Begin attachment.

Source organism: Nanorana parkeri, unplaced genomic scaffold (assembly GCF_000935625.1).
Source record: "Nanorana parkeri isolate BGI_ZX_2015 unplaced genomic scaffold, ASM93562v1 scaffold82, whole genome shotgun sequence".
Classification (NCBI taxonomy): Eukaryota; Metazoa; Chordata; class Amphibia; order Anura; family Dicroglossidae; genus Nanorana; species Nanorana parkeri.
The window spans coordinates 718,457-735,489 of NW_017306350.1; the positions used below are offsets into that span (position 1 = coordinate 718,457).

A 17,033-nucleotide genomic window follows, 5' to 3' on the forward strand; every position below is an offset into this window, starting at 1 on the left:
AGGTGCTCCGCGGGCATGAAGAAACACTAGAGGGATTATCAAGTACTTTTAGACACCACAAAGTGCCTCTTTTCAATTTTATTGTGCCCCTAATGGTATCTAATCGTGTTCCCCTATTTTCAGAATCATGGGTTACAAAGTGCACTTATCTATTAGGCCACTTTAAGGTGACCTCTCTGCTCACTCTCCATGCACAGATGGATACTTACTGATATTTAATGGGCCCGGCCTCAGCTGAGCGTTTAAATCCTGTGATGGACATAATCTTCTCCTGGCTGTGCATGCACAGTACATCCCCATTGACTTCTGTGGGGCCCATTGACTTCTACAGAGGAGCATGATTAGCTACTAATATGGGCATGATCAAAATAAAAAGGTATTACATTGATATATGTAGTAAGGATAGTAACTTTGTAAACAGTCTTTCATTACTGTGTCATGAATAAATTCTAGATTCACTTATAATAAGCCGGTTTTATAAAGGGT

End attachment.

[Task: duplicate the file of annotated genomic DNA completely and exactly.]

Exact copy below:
Source organism: Nanorana parkeri, unplaced genomic scaffold (assembly GCF_000935625.1).
Source record: "Nanorana parkeri isolate BGI_ZX_2015 unplaced genomic scaffold, ASM93562v1 scaffold82, whole genome shotgun sequence".
Classification (NCBI taxonomy): Eukaryota; Metazoa; Chordata; class Amphibia; order Anura; family Dicroglossidae; genus Nanorana; species Nanorana parkeri.
The window spans coordinates 718,457-735,489 of NW_017306350.1; the positions used below are offsets into that span (position 1 = coordinate 718,457).

A 17,033-nucleotide genomic window follows, 5' to 3' on the forward strand; every position below is an offset into this window, starting at 1 on the left:
AGGTGCTCCGCGGGCATGAAGAAACACTAGAGGGATTATCAAGTACTTTTAGACACCACAAAGTGCCTCTTTTCAATTTTATTGTGCCCCTAATGGTATCTAATCGTGTTCCCCTATTTTCAGAATCATGGGTTACAAAGTGCACTTATCTATTAGGCCACTTTAAGGTGACCTCTCTGCTCACTCTCCATGCACAGATGGATACTTACTGATATTTAATGGGCCCGGCCTCAGCTGAGCGTTTAAATCCTGTGATGGACATAATCTTCTCCTGGCTGTGCATGCACAGTACATCCCCATTGACTTCTGTGGGGCCCATTGACTTCTACAGAGGAGCATGATTAGCTACTAATATGGGCATGATCAAAATAAAAAGGTATTACATTGATATATGTAGTAAGGATAGTAACTTTGTAAACAGTCTTTCATTACTGTGTCATGAATAAATTCTAGATTCACTTATAATAAGCCGGTTTTATAAAGGGT